06/02/2014 5:15PM

Bergman: Harness Racing needs more Invitational races

World Wide Racing Photos
Anndrovette won the Betsy Ross Invitational at Harrah's Philly last week.

There’s something to be said about Invitationals.

Last Friday, Western Fair hosted one of the best races of the year. The $150,000 Molson was fantastic action from start to finish with a breaker, State Treasurer, rallying from the back of the pack to soar past Foiled Again and Apprentice Hanover at the wire.

Some five days earlier, the $250,000 Betsy Ross, an Invite at Harrah’s Philadelphia, attracted a stellar group of pacing mares and they put on a great race that culminated in a victory for the ageless Anndrovette.

Both the Molson and the Betsy Ross were well-matched fields that offered interested bettors a chance to see the sport’s best and bet on it at the same time. In essence the pair perfectly crossed the paths we should be aspiring to if we’re to interest the public in the excitement of racing and gain gambler’s support for a product that is betable.

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Last week Keith Gisser authored a well-thought column for DRF.Com in which he discussed the lack of stakes races for aged pacing mares. The argument was put forth that requiring horses to come back and race past their three-year-old year is all well and good, but not offering significant money makes it a horrible bargain for owners.

The funny thing is that Yonkers Raceway, pre-slot era, actually had a plan to fill in the blanks of the stakes schedule. I can recall when horsemen and management were carving out the initial bargain that would govern how the two would run racing once slot revenue started pouring in. Not sure whether it was track management or the horsemen that asked for this part of the contract but in the agreement funding would be set aside to card $100,000 Invitationals for eight weeks. At the time it seemed as if there was an interest in not only increasing the purse structure, but in attracting the leading horses in the sport to race in features at Yonkers.

Fast forward to 2014 and there is just a faint echo of those Invitationals in years gone by. Now look to next week when Yonkers returns from its annual June hiatus and you’ll find the track is raising its purse structure by some 15 percent. Track management and the horsemen have gone through this exercise year after year. They lower purses during the winter months and then increase them during the summer. From what I can gather, the flawed reasoning for this roller coaster is that there is more competition for horses during the summer and the track wants to secure the proper number of horses to fill fields each racing day.

If you can follow that logic, what we’re being asked to accept is that a track that already boasts the highest purse structure in the sport, needs to increase it because there is competition out in the world for horses.


Are there really owners and horsemen out there that don’t already know they can race for more purse money at Yonkers?

Is Ron Burke not going to enter horses at Yonkers when they re-open if the purses remain at the current levels?

In fact, the Yonkers purse coffers have grown during the course of the year and the track needs to increase purses to adequately use the funds to complete the racing year.

But does Yonkers really need to increase purses across-the-board?

Better yet, will racing fans get to see better races because of this 15 percent increase?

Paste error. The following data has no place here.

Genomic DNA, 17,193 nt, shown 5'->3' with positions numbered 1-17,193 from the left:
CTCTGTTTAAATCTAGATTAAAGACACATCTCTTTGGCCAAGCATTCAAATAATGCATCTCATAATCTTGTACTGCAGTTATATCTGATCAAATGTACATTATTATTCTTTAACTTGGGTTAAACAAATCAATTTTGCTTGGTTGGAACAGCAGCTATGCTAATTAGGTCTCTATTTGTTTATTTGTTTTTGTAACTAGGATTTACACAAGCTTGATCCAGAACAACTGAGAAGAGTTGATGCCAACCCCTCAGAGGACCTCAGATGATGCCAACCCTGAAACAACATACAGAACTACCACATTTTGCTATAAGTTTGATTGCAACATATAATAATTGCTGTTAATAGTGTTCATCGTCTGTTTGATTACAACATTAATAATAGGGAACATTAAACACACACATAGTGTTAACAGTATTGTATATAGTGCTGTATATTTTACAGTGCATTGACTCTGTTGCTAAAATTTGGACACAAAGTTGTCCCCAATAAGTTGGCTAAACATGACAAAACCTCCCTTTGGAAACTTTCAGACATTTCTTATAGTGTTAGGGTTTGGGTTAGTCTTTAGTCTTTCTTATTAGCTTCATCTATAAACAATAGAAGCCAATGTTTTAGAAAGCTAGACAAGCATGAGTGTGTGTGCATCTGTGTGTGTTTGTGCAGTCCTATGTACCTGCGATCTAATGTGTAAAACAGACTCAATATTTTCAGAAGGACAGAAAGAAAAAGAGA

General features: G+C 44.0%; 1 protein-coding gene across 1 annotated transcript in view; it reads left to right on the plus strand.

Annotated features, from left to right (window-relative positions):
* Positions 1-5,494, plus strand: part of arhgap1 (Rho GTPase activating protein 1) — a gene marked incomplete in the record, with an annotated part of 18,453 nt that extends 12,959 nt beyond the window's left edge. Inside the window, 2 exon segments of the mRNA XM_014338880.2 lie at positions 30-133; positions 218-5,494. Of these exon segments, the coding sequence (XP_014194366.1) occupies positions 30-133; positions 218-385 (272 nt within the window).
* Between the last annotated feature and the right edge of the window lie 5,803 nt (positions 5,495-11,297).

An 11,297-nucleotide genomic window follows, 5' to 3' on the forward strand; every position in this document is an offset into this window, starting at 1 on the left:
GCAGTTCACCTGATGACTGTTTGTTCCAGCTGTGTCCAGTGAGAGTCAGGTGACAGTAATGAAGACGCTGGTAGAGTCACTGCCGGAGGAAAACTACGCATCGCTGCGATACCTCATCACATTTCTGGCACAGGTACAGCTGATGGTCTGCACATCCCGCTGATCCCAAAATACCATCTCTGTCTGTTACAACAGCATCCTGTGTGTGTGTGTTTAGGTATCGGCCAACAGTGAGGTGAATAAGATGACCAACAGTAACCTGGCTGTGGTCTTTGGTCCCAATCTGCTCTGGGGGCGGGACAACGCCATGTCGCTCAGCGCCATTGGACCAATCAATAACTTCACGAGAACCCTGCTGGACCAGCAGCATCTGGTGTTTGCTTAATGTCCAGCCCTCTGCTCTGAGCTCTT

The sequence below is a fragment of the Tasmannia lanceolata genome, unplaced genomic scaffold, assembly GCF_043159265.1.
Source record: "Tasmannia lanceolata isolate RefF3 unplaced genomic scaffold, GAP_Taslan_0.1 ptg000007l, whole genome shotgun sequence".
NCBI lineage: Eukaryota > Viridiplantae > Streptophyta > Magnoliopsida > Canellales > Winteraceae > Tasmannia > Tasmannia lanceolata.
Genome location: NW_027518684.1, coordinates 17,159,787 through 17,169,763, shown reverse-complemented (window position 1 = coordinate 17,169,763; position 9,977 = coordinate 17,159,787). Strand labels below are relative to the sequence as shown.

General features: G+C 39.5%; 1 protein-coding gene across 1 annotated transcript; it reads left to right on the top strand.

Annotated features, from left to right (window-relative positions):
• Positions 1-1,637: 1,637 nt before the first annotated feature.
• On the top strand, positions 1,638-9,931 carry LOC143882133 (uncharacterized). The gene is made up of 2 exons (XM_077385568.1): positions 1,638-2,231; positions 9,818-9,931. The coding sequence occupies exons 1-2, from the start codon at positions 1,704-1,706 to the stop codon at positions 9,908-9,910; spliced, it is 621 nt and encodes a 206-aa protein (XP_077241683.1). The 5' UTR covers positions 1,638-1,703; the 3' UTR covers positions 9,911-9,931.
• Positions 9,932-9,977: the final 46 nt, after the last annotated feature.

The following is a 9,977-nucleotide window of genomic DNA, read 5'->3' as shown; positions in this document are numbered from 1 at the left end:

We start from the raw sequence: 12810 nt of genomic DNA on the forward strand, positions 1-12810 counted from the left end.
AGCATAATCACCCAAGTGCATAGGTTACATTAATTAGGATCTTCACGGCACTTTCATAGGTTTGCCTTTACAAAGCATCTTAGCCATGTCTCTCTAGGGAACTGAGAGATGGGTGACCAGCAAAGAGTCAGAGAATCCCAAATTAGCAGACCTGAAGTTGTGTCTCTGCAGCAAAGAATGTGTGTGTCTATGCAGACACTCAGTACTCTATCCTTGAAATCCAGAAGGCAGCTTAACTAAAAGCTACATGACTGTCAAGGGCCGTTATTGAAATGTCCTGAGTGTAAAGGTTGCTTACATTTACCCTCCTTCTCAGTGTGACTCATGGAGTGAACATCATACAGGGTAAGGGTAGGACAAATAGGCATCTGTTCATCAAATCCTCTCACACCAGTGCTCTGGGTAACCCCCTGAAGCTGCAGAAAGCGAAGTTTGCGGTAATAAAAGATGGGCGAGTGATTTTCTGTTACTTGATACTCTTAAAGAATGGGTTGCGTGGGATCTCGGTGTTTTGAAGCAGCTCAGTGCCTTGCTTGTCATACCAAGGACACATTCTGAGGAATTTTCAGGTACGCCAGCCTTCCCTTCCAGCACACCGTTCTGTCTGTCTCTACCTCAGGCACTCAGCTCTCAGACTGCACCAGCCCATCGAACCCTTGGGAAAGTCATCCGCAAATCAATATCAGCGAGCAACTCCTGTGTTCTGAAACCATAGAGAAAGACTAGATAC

They could be. That is they could if the track would return to its original concept and put on six-figure Invitationals that attract the top horses in the sport.

The difference between a condition sheet that allows horsemen to choose the classes they wish to race in and invites, where the racing secretary chooses the horses, is astronomical. The condition sheet gives the racing secretary the ability to put on theoretically competitive races, but the invites allow him to bring in the horses he wants and sort of guarantee the best possible product on the racetrack.

That’s what was done at Western Fair and Harrah’s Philadelphia over the last week and the quality of the racing was unmatched.

Yonkers of course is the home of the Levy Series and the Blue Chip Matchmaker, two impressive Spring series races that bring together a healthy supply of horse talent, but as we’ve seen year after year a limited number of betable races.

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Some may argue that the track is already doing its part for aged racing. I would counter that if you desire to race year-round there will always be opportunities to attract the top horses and certainly there is enough money to go around.

Look at what we have this year when it comes to aged pacers. There are plenty of horses in the box at this level as the full fields at Western Fair on Friday and Tioga on Sunday for the Roll With Joe would indicate.

What Yonkers racing secretary Steve Starr could do with Invitational money to dangle in front of these horsemen is create great racing of his choice with quality guaranteed to be well above the classes that are carded each week at the racetrack.

It’s at times painful to see the amount of purse money spent without so much as getting a buzz from racing fans. That’s because over time all races tend to look alike.

Not the case with Invitationals that create far more interest and when played out, show the sport as it should be.

With purse money available, Starr could call around the country to bring in the best horses of his choice for pacing and trotting races of both sexes. He could even put three-year-old invites together if he has the capacity to wave enough money at the players.

It’s not my money to spend, but if the New York horsemen really are serious about creating something special, maybe it’s time for them to shed this roller-coaster purse structure strategy and try something different.

What have they got to lose?